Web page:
It has been a long and lazy Christmas break for me, with two weeks at home in Glasgow doing nothing apart from drinking gin and taking the dog for walks. However, I am now back in London and in real life again, and ready to atone for my abandonment of writing, life admin and looking or thinking about anything to do with art. I’m going to start ‘Sertraline Dreams’ 2019 softly by musing a little on remakes, re-adaptations and film failures in the specific case of Suspiria, comparing and contrasting the cult horror classic of 1977 with the new 2018 version.
I saw the new Suspiria at the Rio Cinema last November (still my favoured cinema in London) after previously seeing the advert when there watching Mandy. I hadn’t heard of the original film but was immediately captivated by firstly, Tilda Swinton, and then the Pina Bausch-esque experimental dance/choreography used in the trailer to illustrate the uncanny, dream-like, supernatural atmosphere. The female bodies, twitching and writhing in unison clad in otherworldly costumes, cleverly evoked the dread, anticipation, tenderness and violence between the characters in their claustrophobic, suspenseful narrative. So immediately I decided this was something I was into, and viewed the film at the first opportunity.
And really the trailer was probably the best bit of the whole 2018 Suspiria experience. The vital atmosphere so effectively conveyed was taken apart moment by moment in the full film, in a process of over-explanation, unnecessary characters and sub-plots, and an insistence on giving a history lesson on 1970s divided Cold War Berlin that is not why anyone would ever go and see a film about a witches’ coven set in an all-female contemporary dance school. Worst of all, it was TWO AND A HALF HOURS LONG. No film should ever be more than two hours, ideally 90 minutes (which is the running time of the original).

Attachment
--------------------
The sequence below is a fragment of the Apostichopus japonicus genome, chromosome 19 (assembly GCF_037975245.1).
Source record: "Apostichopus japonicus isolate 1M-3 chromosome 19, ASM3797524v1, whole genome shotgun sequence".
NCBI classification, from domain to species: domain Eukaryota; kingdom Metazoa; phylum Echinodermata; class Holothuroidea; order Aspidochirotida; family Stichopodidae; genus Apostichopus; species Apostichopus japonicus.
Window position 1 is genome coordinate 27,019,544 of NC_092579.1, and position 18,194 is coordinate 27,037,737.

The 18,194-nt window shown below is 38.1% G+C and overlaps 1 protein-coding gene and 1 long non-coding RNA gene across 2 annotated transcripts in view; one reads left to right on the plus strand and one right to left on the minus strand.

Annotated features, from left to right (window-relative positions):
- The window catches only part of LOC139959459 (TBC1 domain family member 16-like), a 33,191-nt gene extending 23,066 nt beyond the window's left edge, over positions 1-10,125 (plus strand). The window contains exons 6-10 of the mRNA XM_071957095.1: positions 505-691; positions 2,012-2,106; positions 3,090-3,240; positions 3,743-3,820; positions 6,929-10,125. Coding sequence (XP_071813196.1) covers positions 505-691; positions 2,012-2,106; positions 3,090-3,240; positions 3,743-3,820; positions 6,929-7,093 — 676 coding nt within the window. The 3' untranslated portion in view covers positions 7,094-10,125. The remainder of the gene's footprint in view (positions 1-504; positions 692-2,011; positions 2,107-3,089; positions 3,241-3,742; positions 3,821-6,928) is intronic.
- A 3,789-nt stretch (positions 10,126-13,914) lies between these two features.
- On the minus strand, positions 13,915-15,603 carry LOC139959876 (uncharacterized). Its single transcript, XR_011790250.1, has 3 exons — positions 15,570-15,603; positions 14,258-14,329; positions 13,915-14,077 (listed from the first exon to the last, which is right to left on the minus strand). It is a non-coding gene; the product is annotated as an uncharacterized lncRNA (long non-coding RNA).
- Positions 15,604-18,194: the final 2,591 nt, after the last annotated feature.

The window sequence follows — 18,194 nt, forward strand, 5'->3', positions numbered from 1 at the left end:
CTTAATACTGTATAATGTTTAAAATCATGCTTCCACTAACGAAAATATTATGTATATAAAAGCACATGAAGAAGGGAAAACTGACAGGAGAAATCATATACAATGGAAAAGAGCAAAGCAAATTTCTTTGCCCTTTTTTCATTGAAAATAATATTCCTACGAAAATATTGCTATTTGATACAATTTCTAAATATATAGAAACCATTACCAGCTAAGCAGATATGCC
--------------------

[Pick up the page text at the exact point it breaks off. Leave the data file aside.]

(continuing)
The special effects were technically impressive, used for gory, violent and protracted scenes such as the horrible demise of poor Olga, forced to dance to death with bones snapping and punctured organs, trapped in a mirrored studio. Like most of the other scenes in the movie, while the idea and execution was very slickly executed, the sheer length and clinical examination of the imagery managed to kill off any fear or emotion that can be evoked with a minimum of fancy effects and edgy camera angles. In any horror movie, the monster loses its power the moment you see it clearly, as the fear comes from your own imagination, and once that is taken away and explained visually, the film falls flat unless it metamorphosises into something else. This is why most of the best horror films (The Blair Witch Project for example) feature malevolent forces that remain unseen. The new Suspiria does not in any way accept this rule.